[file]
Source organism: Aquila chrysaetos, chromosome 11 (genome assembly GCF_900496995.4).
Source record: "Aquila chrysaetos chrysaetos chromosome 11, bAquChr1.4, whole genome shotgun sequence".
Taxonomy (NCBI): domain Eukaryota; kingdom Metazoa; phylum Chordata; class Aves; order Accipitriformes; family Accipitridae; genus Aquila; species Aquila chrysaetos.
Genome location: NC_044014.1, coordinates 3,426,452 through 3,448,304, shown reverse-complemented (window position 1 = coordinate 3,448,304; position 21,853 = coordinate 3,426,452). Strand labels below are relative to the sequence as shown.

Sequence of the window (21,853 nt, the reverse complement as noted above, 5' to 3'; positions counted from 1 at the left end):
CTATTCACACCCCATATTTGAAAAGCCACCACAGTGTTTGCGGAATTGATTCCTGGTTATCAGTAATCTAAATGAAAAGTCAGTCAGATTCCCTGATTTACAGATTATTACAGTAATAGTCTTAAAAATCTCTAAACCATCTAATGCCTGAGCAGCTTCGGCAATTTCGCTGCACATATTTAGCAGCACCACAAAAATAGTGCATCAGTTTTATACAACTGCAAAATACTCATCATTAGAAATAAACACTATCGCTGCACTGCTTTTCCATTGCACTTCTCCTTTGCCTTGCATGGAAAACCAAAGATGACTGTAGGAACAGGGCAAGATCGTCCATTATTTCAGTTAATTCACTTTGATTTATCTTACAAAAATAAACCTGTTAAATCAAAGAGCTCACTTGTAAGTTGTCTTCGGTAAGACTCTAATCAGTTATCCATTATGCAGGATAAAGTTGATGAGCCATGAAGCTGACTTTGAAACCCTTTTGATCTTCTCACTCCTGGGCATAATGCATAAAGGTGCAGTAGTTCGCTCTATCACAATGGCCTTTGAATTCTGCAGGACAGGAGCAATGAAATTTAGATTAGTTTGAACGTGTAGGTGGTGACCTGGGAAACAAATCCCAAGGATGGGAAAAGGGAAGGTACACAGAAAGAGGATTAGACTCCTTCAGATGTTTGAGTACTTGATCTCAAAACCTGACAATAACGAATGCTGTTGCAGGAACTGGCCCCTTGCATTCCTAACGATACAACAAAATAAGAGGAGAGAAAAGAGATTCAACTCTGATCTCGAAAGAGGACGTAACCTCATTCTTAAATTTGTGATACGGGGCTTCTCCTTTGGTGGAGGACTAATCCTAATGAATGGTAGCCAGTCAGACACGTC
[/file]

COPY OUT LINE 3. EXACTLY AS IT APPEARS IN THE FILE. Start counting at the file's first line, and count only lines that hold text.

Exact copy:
Taxonomy (NCBI): domain Eukaryota; kingdom Metazoa; phylum Chordata; class Aves; order Accipitriformes; family Accipitridae; genus Aquila; species Aquila chrysaetos.